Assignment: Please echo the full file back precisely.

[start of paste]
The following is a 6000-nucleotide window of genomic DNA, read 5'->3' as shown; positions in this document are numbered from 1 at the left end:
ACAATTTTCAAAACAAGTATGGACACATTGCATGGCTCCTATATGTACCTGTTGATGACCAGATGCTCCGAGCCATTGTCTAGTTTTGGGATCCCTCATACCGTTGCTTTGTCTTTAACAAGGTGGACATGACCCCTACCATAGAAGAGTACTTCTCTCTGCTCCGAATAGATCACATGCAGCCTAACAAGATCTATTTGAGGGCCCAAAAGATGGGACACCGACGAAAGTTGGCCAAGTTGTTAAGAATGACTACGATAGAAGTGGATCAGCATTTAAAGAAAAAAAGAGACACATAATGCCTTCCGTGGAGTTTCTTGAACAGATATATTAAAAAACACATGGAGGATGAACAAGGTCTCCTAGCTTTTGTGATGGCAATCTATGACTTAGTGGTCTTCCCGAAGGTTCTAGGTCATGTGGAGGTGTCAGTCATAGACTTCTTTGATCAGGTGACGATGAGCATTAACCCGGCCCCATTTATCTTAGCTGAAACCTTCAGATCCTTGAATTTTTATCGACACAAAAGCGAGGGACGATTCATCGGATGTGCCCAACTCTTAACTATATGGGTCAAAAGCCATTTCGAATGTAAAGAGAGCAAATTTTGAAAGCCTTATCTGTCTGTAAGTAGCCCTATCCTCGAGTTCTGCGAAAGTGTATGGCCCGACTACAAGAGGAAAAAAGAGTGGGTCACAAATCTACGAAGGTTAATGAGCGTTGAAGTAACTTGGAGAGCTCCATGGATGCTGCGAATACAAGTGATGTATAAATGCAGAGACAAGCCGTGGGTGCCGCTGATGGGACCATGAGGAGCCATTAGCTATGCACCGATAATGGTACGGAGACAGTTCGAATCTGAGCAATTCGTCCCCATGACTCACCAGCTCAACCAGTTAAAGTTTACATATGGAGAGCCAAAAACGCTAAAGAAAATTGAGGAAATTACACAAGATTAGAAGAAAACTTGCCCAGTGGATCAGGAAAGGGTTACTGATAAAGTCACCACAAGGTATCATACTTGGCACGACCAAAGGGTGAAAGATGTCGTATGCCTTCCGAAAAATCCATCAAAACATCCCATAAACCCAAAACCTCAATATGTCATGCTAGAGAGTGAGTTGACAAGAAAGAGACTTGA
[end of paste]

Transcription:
The following is a 6000-nucleotide window of genomic DNA, read 5'->3' as shown; positions in this document are numbered from 1 at the left end:
ACAATTTTCAAAACAAGTATGGACACATTGCATGGCTCCTATATGTACCTGTTGATGACCAGATGCTCCGAGCCATTGTCTAGTTTTGGGATCCCTCATACCGTTGCTTTGTCTTTAACAAGGTGGACATGACCCCTACCATAGAAGAGTACTTCTCTCTGCTCCGAATAGATCACATGCAGCCTAACAAGATCTATTTGAGGGCCCAAAAGATGGGACACCGACGAAAGTTGGCCAAGTTGTTAAGAATGACTACGATAGAAGTGGATCAGCATTTAAAGAAAAAAAGAGACACATAATGCCTTCCGTGGAGTTTCTTGAACAGATATATTAAAAAACACATGGAGGATGAACAAGGTCTCCTAGCTTTTGTGATGGCAATCTATGACTTAGTGGTCTTCCCGAAGGTTCTAGGTCATGTGGAGGTGTCAGTCATAGACTTCTTTGATCAGGTGACGATGAGCATTAACCCGGCCCCATTTATCTTAGCTGAAACCTTCAGATCCTTGAATTTTTATCGACACAAAAGCGAGGGACGATTCATCGGATGTGCCCAACTCTTAACTATATGGGTCAAAAGCCATTTCGAATGTAAAGAGAGCAAATTTTGAAAGCCTTATCTGTCTGTAAGTAGCCCTATCCTCGAGTTCTGCGAAAGTGTATGGCCCGACTACAAGAGGAAAAAAGAGTGGGTCACAAATCTACGAAGGTTAATGAGCGTTGAAGTAACTTGGAGAGCTCCATGGATGCTGCGAATACAAGTGATGTATAAATGCAGAGACAAGCCGTGGGTGCCGCTGATGGGACCATGAGGAGCCATTAGCTATGCACCGATAATGGTACGGAGACAGTTCGAATCTGAGCAATTCGTCCCCATGACTCACCAGCTCAACCAGTTAAAGTTTACATATGGAGAGCCAAAAACGCTAAAGAAAATTGAGGAAATTACACAAGATTAGAAGAAAACTTGCCCAGTGGATCAGGAAAGGGTTACTGATAAAGTCACCACAAGGTATCATACTTGGCACGACCAAAGGGTGAAAGATGTCGTATGCCTTCCGAAAAATCCATCAAAACATCCCATAAACCCAAAACCTCAATATGTCATGCTAGAGAGTGAGTTGACAAGAAAGAGACTTGA